Sure, no one likes potholes, but are you willing to pay more for gas and registration fees to fill one?
The question is among suggested trade-offs in Gov. J.B. Pritzker's ambitious $41 billion capital plan, but everything's fluid as state lawmakers prepare for a frenzied week of hardball negotiations before the legislative session ends Friday.
"The governor is working with lawmakers on both sides of the aisle to finalize a plan to repair our roads, bridges and schools across the state," spokeswoman Jordan Abudayyeh said.
To sweeten the tax-palooza in the suburbs, the state would widen the choked-up Route 47 in McHenry County for $57 million and dedicate $1 billion to rebuild I-80 and the Des Plaines River bridge in Will County.
"There is no question we need Route 47 done," McHenry County Chairman Jack Franks said. "It should have been done years ago."
There's also $2.87 billion for the Regional Transportation Authority that funds Metra, Pace and the CTA. That's about 10 percent of the transportation revenue pie if the plan passes -- a pittance to what Chicago and the suburbs actually need, RTA Chairman Kirk Dillard says.
"Mass transit moves over 30 percent of the state's workers so accordingly the Chicagoland and Illinois Chambers believe at least 30 percent of the new transportation funds should be dedicated to transit," said Dillard, a former state senator from Hinsdale.
Abudayyeh noted that "investing in infrastructure is a critical need and will create more than 500,000 jobs throughout the state and keep our residents safe."
As dramatic proof that Illinois' infrastructure is on the brink, look no further than the closure of north Lake Shore Drive in Chicago this February when a steel beam cracked.
Meanwhile, the aged I-80 bridge over the Des Plaines River in Will County is in structurally "intolerable condition," according to an IDOT report. "I wouldn't drive on it," said Illinois tollway Director James Sweeney, chief of the International Union of Operating Engineers Local 150, which has lobbied for a rebuild.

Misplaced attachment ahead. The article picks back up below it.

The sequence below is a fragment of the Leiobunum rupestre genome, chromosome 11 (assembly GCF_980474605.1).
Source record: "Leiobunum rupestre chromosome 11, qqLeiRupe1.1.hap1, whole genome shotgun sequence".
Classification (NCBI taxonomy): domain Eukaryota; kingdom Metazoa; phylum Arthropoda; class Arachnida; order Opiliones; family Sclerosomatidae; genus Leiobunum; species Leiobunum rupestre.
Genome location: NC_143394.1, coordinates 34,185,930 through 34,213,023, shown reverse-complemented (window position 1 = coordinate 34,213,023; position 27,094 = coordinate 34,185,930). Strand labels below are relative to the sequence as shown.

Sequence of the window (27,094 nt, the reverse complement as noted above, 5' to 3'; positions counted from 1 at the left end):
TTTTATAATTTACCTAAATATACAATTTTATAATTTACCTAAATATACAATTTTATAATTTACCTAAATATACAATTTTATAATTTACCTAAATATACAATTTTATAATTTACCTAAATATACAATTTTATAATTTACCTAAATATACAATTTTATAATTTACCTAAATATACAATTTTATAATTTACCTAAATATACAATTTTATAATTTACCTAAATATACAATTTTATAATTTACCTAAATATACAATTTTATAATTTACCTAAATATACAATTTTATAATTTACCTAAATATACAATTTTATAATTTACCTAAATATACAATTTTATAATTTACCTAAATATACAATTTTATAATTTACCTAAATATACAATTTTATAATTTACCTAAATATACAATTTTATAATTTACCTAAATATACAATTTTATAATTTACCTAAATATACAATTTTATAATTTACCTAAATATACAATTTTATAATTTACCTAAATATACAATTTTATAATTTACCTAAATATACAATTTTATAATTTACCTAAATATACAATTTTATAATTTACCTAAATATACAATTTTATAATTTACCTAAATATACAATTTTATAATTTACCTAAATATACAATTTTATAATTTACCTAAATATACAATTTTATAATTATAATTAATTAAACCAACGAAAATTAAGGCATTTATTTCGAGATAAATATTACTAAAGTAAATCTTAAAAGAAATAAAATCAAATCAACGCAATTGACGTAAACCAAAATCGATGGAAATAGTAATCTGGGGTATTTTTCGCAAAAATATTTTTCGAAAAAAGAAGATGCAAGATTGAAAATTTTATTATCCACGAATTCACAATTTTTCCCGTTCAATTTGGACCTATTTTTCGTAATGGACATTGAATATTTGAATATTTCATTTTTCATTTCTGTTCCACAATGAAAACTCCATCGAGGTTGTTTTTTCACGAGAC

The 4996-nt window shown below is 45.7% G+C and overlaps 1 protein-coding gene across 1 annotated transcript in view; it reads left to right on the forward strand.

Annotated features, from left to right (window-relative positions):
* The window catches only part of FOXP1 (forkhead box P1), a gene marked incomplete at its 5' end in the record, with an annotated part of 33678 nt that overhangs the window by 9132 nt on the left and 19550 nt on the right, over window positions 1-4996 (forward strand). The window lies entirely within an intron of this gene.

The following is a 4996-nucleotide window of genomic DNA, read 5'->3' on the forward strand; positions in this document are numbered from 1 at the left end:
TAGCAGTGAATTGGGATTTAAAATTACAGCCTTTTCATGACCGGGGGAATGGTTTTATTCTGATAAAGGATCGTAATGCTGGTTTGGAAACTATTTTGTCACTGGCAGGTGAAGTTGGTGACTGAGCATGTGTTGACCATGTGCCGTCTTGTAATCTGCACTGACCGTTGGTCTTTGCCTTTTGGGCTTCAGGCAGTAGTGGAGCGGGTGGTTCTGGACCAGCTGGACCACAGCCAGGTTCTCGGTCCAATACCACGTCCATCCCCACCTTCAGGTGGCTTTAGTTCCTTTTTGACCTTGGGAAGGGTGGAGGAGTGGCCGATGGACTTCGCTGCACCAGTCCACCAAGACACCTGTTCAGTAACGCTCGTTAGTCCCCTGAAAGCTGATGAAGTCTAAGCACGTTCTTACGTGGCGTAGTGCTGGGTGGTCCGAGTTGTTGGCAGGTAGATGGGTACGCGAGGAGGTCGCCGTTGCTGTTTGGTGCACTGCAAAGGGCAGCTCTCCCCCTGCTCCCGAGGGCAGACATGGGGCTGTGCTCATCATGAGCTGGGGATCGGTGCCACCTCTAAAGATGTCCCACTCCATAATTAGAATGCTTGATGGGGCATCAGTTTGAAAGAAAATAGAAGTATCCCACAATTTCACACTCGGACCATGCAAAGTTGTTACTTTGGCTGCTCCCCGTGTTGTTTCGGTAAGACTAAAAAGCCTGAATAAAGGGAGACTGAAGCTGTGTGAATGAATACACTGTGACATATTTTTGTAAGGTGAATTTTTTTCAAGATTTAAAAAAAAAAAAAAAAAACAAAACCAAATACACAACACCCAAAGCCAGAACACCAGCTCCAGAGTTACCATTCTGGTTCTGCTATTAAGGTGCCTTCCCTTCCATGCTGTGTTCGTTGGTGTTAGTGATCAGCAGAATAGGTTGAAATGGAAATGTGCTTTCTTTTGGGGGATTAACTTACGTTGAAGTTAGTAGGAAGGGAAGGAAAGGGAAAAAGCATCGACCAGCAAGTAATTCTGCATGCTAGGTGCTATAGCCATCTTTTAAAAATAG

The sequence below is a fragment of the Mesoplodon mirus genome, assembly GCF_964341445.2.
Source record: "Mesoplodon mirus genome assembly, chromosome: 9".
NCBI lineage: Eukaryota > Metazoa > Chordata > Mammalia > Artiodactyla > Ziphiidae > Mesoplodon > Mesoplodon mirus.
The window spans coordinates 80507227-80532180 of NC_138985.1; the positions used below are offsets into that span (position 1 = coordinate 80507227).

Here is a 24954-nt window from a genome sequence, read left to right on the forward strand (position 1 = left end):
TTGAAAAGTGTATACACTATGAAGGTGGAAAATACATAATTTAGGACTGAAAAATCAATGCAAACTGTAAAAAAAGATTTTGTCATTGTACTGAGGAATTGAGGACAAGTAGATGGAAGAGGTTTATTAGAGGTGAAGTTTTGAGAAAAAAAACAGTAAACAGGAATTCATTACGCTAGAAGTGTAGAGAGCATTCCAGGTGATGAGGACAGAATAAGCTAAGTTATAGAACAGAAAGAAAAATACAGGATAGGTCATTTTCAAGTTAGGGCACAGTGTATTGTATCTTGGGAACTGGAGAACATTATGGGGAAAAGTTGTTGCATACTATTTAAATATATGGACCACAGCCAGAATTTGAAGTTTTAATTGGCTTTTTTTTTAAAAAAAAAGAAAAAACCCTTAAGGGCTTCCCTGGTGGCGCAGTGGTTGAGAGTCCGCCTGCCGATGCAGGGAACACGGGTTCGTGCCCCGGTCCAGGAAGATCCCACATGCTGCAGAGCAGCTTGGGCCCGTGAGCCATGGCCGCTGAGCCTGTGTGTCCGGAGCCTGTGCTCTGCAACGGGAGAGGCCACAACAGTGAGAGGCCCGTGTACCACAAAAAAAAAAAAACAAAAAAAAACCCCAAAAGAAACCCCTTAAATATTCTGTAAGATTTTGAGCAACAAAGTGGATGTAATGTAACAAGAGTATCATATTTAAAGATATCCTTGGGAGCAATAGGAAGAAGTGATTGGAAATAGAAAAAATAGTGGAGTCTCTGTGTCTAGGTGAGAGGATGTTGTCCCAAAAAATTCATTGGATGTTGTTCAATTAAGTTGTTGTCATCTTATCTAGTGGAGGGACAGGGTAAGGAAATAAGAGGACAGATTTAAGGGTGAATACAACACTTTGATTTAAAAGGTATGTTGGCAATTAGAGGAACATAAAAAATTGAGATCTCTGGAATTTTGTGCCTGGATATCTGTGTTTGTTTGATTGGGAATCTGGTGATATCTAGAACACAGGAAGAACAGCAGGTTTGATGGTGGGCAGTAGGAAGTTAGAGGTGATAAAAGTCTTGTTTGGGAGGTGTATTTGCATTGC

As of last week, a preliminary capital plan from the governor's office that was leaked suggested 70 percent of revenues dedicated to highways and transit; 25 percent for improving college and school buildings and state facilities; and the remainder for environmental projects, broadband expansion and other needs. The proposal estimates generating $41.5 billion in revenues to fund capital projects over six years.
To pay for this, recommendations include raising gas taxes by 19 cents a gallon; spiking registration fees between $199 for newer vehicles and $109 for older models; hiking registrations for electric vehicles from $17 a year to $250; taxing ride-shares such as Uber; taxing cable, satellite and streaming services, plus slapping state taxes on parking garages and adding more video gambling taxes.
But everything could change when lawmakers return to the sausage-making this week. A fight over legalizing sports betting, whether to include "vertical construction" (school and other buildings) in the capital plan, and the unpopularity of a streaming tax could combust and result in a downsized program, insiders said.
"It's still a work in progress," said Democratic state Rep. Marty Moylan of Des Plaines, a House Transportation Committee member. "Every time it changes, they lose votes or they add votes."
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You should know
If you're concerned about the Canadian National Railroad's plan to construct a 4.27-milelong second track adjoining the existing mainline track between Hoffman Estates and Elgin, mark your calendar for Thursday. A public meeting will be held from 6 to 8 p.m. at Timber Trails Elementary School, 1675 McDonough Road, Hoffman Estates. Officials from CN and the U.S. Army Corps of Engineers, which must approve the project, will be on hand to answer questions.
Sorry Elgin, IDOT workers are constructing an entrance ramp from northbound Randall Road to eastbound Route 20, which means intermittent lane closures next week. The project includes resurfacing, adding rumble strips and drainage upgrades. Construction will last until July 2020.
Speaking of boosting registration fees for electric cars -- not so fast, writes Steve Duenser of Arlington Heights. "Electric car owners already pay 'fuel' taxes via their electric bills," he said. "The proposal to implement additional taxation on electric vehicles would favor combustion vehicles that are more polluting and less efficient." More equitable ideas might include basing registration fees on vehicle weight and diverting electricity taxes to transportation, Duenser thinks.
Uncertain if you installed the kid's car seat correctly? Make sure at upcoming events where Illinois State Police will check and reinstall if necessary. Kids Identification and Safety Seat forums, where experts will also provide ID cards for children, will run from 10 a.m. to 2 p.m. Saturday, June 1, at the Kohl Children's Museum, 2100 Patriot Blvd., Glenview, and June 8, at the Lake Forest Oasis on the Tri-State Tollway.